In “Greenspan Suggests US Should Consider Breaking Up Large Banks” Bloomberg News suggests that both itself and “the Maestro” are coming to recognize and support the obvious solution to our financial crisis. The large Wall Street banks have long ago become a parasitical force antithetical to the free economy that Greenspan, like most Americans, supports.
U.S. regulators should consider breaking up large financial institutions considered “too big to fail,” former Federal Reserve Chairman Alan Greenspan said.
Those banks have an implicit subsidy allowing them to borrow at lower cost because lenders believe the government will always step in to guarantee their obligations. That squeezes out competition and creates a danger to the financial system, Greenspan told the Council on Foreign Relations in New York.
“If they’re too big to fail, they’re too big,” Greenspan said today. “In 1911 we broke up Standard Oil — so what happened? The individual parts became more valuable than the whole. Maybe that’s what we need to do.”
When Greenspan adds his voice to the chorus, it is clear that only the corrupt political control that the large banks enjoy in Washington is keeping them protected from the exercise of all the existing banking and anti-trust regulations that would otherwise demand their power be constrained, their insolvency be recognized and their assetts seized and sold off.
Greenspan’s free market ideals, like my own, are severely compromised by what Simon Johnson, a professor at MIT’s Sloan School of Management and chief economist at the International Monetary Fund during 2007 and 2008 rightly describes as a corrupt oligarchy. The continued impacts of the big Wall Street banks is a core problem in our economy. Rather than subsidizing and protecting them, the Treasury Department should be breaking them up.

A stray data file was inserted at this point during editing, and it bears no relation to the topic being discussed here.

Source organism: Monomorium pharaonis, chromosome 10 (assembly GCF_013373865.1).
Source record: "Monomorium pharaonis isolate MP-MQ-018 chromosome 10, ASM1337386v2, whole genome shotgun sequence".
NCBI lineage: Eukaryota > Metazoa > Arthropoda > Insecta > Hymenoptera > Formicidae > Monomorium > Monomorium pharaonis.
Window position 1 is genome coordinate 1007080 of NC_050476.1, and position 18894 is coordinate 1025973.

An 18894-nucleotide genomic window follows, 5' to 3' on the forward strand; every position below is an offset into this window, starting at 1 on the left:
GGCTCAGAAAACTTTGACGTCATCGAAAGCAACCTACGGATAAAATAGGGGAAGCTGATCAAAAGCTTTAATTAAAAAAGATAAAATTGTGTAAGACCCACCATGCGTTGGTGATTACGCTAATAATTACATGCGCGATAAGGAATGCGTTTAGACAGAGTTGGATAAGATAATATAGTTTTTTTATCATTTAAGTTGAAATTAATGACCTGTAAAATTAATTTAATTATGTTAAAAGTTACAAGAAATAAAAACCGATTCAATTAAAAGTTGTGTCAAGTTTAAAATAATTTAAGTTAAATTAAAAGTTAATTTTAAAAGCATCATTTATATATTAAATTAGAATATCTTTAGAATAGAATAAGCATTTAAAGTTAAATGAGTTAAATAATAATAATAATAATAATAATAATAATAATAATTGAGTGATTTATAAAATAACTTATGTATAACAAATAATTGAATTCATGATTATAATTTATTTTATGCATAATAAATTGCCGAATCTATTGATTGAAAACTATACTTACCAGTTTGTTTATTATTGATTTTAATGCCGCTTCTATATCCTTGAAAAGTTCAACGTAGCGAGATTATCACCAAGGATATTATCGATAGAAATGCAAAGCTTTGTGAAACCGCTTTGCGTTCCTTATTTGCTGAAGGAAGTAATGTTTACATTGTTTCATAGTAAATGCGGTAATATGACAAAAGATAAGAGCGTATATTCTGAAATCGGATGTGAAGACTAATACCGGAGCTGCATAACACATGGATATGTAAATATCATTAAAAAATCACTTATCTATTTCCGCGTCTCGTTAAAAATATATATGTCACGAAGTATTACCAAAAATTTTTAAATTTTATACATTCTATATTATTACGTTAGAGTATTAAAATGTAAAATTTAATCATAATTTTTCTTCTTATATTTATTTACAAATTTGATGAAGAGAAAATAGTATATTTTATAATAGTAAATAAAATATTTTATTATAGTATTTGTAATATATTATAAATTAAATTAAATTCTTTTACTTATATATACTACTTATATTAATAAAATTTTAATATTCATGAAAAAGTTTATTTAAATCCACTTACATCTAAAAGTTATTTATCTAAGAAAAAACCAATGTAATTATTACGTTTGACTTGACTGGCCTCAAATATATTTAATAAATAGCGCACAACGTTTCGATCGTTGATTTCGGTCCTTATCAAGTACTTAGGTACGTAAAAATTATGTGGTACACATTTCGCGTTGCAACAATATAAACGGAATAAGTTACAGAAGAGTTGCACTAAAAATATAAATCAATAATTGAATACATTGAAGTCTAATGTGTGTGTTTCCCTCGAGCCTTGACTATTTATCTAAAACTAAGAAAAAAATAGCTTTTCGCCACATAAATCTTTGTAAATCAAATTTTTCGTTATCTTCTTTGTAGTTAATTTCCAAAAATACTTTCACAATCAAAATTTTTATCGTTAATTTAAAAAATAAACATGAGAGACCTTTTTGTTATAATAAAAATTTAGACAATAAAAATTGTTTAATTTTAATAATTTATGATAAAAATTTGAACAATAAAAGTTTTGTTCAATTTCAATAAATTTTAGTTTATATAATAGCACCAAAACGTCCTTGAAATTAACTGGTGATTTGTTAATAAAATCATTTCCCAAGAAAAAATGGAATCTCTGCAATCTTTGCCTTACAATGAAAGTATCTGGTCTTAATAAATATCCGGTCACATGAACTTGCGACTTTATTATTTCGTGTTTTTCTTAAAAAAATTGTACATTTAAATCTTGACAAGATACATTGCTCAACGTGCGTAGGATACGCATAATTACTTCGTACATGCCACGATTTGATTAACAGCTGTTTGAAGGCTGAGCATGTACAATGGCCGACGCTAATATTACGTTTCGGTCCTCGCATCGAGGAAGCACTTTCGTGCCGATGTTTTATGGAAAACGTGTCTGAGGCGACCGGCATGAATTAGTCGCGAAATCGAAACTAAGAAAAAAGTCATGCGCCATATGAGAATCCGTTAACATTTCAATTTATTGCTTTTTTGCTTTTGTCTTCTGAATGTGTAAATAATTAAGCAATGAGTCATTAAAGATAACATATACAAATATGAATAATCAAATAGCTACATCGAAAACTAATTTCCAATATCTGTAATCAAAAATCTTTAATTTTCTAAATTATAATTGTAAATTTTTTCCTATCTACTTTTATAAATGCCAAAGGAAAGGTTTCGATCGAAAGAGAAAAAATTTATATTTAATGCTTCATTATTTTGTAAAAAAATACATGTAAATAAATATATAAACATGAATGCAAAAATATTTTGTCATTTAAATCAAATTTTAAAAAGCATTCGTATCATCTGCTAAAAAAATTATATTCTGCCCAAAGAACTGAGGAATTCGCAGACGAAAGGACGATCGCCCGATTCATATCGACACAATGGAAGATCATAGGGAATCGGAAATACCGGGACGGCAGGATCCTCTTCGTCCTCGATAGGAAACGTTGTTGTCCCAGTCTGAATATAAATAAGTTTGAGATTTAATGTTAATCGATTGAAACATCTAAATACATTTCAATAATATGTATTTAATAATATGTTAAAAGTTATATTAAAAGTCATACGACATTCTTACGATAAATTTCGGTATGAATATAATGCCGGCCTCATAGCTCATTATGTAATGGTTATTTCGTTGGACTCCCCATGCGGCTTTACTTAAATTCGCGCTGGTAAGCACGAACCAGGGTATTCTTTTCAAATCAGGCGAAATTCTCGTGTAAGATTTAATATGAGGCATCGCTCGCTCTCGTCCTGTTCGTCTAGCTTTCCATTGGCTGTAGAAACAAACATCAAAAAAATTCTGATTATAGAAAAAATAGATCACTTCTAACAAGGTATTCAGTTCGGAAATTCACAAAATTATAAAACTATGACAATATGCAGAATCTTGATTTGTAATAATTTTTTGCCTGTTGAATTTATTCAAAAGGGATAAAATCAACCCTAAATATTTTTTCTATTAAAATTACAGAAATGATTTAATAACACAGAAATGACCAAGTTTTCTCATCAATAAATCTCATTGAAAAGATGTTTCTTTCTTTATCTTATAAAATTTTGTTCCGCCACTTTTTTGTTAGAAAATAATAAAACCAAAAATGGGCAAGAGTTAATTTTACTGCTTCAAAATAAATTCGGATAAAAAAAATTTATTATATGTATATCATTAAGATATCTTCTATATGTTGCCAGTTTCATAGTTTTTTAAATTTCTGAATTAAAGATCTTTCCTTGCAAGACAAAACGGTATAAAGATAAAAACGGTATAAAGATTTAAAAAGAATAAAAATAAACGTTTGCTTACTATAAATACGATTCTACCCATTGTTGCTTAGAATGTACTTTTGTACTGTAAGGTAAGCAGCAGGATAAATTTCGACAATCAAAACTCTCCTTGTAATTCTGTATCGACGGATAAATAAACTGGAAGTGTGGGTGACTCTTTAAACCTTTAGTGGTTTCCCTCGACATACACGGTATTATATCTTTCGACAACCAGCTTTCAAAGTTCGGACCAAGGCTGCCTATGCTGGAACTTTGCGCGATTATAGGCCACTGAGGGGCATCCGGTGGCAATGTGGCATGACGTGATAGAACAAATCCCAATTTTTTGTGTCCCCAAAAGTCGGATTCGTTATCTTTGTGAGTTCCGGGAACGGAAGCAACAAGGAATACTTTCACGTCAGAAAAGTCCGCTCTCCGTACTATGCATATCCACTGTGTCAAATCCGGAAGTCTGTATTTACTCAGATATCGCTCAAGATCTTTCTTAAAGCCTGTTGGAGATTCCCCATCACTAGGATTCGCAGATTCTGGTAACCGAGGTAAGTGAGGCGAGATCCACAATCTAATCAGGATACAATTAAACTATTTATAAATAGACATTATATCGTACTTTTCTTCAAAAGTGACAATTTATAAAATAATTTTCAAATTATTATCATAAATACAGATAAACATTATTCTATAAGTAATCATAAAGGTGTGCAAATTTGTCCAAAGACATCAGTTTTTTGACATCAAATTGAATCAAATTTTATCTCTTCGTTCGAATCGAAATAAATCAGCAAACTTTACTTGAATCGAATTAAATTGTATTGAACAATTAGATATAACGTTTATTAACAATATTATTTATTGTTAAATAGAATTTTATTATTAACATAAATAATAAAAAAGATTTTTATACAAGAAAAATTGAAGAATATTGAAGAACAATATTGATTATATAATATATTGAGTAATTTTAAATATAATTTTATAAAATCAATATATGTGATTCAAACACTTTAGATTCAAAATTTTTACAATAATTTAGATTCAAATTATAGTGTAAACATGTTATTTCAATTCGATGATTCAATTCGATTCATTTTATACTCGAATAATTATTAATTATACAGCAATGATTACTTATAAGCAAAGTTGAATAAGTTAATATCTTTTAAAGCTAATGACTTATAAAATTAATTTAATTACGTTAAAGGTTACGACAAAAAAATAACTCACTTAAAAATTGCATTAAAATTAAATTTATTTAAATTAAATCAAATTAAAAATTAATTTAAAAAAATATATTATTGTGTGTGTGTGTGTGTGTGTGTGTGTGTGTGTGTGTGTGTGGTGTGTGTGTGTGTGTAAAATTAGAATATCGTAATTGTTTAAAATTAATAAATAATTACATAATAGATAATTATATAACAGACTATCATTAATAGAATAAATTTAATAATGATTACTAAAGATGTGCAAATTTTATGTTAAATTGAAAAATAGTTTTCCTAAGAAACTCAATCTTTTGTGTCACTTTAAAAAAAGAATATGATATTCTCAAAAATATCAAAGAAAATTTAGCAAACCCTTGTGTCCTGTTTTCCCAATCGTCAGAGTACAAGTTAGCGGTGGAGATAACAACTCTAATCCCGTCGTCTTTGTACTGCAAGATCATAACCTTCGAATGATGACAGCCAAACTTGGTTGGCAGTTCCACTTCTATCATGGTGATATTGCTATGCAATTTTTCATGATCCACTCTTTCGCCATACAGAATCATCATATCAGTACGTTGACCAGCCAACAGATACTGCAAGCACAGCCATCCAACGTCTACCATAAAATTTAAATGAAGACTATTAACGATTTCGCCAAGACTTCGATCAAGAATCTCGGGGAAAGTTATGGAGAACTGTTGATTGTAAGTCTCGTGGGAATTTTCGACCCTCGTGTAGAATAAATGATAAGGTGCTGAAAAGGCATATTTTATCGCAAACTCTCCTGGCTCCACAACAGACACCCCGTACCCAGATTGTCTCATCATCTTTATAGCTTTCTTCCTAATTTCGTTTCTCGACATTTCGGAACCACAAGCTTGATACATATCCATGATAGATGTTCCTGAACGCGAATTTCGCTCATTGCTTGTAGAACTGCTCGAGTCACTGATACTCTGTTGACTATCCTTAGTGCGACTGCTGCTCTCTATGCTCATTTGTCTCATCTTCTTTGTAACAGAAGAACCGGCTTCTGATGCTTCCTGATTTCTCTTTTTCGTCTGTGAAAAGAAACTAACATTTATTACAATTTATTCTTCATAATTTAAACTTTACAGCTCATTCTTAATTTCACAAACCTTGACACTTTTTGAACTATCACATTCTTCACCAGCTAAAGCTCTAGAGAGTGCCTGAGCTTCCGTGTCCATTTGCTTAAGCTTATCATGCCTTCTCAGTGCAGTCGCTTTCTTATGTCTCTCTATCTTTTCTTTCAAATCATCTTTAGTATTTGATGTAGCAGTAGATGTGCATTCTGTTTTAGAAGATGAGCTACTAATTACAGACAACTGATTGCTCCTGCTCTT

Greenspan points out that merely imposing regulatory restraints is not sufficient when institutions become so large that their potential failure threatens the entire world economy.
“I don’t think merely raising the fees or capital on large institutions or taxing them is enough,” Greenspan said.
While Greenspan was typically somewhat obtuse in his remarks, the implications were far more clear than is his norm. Like most Americans, he is realizing it is well past time to break up the big banks if we want to preserve the free market economy our country was built on.